Ragnarok: The End of the Gods
by A. S. Byatt
Byatt's Ragnarok is that rare book that I pick up with no expectations, no preconceptions. I hadn't read any reviews, wasn't even aware that it had been published when it simply appeared on the new book display at my branch one day. When I finally got around to reading it, I couldn't shake the feeling that I had read this story before.
Of course I had. "Ragnarok" is an Old Norse word meaning "the fate of the gods" or, more broadly, "the end of the world." Byatt's book is a fanciful recasting of the mythological stories in the Poetic Edda, a collection of heroic and mythological poems from medieval Iceland and the main source for the study of Norse mythology. The poems in the Poetic Edda encompass the whole span of the world's existence, from its murky beginning and the long age of gods and giants to the current age of humans and the coming cosmic war that will end in a welter of fire and ice and blood and the complete destruction of all that ever was. As a erstwhile academic who specialized in Germanic mythology, I have read the Eddic poems more times than I can count. Those ancient tales are stuck in my head for good and always. But that's not what I'm talking about.
Byatt frames her ecologically engaged retelling of the Eddic myths within the story of an unnamed young girl evacuated to the safety of the English countryside during the Blitz in World War II. The girl (known only as "the thin child") bides her time in rural exile, waiting only for her airman father to return home from the the burning skies over North Africa and Italy. She finds no solace in the church her schoolmates attend and no wisdom in the books they must read. But then she is given a copy of Asgard and the Gods (a translation of a translation of the Poetic Edda) and at last sees a world she recognizes: rich and mysterious, beautiful and terrible, and shot through with apocalyptic violence. She's hooked as surely as the Midgard Serpent on Thor's fishing line, and she immerses herself wholeheartedly in the Edda's perilous realm. The girl's obsessive reading is no escape, but rather a way to try to find sense and meaning amid the oppressive reality of global, industrialized war.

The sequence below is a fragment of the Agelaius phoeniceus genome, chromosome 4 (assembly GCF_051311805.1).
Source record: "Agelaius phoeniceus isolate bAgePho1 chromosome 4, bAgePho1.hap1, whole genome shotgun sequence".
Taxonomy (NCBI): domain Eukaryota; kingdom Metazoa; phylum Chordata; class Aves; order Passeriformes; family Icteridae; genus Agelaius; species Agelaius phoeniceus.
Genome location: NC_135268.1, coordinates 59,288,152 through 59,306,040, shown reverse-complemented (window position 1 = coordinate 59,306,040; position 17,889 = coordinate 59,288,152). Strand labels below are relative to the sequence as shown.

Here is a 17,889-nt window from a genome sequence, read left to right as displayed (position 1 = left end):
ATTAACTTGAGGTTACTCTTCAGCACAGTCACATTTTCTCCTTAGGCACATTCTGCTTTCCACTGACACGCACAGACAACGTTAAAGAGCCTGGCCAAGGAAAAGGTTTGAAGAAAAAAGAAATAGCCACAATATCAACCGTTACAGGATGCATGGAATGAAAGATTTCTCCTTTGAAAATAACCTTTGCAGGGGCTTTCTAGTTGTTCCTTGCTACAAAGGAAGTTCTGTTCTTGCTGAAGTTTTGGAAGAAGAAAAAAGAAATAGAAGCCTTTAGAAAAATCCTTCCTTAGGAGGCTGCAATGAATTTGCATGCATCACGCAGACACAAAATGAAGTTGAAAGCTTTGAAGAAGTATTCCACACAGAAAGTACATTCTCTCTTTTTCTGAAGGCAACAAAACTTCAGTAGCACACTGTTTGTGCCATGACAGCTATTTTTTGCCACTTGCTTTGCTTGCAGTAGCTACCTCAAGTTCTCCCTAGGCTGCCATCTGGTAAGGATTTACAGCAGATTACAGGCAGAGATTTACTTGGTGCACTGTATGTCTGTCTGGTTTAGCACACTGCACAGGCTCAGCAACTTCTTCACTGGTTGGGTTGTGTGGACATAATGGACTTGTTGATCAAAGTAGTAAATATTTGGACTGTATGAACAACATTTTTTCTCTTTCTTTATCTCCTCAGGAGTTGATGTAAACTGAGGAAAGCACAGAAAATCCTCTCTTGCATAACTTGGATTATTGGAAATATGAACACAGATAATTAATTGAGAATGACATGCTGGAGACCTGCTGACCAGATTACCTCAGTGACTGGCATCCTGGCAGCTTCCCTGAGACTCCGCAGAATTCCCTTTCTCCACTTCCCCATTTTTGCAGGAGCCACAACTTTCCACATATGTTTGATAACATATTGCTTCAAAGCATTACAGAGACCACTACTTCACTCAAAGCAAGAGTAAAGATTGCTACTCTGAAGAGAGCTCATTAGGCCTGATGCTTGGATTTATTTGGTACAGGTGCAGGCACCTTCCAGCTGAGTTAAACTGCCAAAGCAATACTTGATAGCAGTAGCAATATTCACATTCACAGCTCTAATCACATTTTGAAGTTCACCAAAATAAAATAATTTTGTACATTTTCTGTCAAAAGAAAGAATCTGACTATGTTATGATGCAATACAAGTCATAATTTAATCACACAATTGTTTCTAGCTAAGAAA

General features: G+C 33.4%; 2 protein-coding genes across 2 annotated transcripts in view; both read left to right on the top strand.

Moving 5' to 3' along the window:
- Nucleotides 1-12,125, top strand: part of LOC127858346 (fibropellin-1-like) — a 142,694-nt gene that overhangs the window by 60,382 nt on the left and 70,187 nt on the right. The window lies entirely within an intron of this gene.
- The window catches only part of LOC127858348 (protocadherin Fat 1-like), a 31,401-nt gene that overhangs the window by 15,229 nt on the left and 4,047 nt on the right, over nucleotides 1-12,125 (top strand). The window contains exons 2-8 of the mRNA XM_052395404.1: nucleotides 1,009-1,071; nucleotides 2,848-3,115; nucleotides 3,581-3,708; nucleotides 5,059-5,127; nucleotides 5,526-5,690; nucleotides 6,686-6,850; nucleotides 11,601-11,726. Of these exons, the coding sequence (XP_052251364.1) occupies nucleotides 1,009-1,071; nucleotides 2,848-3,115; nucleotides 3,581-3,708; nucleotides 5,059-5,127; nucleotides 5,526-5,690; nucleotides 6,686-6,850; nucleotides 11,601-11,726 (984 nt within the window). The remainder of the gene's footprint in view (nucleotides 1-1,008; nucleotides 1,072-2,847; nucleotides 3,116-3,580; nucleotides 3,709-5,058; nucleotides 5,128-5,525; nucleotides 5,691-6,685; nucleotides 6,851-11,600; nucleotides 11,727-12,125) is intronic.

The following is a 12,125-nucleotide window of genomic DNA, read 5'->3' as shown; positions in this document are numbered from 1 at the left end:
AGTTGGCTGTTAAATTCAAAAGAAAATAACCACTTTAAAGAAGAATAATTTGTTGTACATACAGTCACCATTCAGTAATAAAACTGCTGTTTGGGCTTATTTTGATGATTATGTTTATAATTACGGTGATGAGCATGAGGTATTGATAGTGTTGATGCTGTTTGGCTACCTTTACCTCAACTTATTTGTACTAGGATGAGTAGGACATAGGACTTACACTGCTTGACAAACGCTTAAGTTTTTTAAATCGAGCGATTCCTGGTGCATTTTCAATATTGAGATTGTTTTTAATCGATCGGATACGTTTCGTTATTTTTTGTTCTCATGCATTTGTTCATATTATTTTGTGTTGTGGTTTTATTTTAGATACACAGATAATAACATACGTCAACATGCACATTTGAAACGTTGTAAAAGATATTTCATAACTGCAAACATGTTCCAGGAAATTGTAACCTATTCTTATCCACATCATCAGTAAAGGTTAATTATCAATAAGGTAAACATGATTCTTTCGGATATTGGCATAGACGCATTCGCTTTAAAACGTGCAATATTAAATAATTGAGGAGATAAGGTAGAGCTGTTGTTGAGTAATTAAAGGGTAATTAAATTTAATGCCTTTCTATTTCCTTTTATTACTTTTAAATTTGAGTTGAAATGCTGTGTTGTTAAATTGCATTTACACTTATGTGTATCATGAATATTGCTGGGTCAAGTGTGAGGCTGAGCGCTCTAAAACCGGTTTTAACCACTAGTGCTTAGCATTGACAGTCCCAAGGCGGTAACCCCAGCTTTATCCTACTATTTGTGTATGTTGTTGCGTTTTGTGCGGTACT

And there's the familiar part. Stop me if you've read this before: it's the Second World War and a young person is traumatized either by the experience of the Blitz or by the loss of home and family when she is packed off to the safety of rural England, and while there she stumbles into a hidden world whose terrors and mysteries are a dark reflection of the outside world. Sound familiar? Of course! It's C. S. Lewis's The Lion, the Witch and the Wardrobe and John Connolly's Book of Lost Things. Move the setting to the Spanish Civil War and it's Guillermo del Toro's Pan's Labyrinth. Make the protagonist a teenaged American soldier captured in the Battle of the Bulge and imprisoned in Dresden during the Allied firebombing of that city and it's Kurt Vonnegut's Slaughterhouse-Five. Or remove the element of real-world war completely and it's the Harry Potter series.
I don't know what to make of this pattern, and I'm sure that my list captures only a fraction of all the books and movies that follow it. So keep your eyes open; you never know when a story will lead you down the rabbit hole and show you the world as it truly is.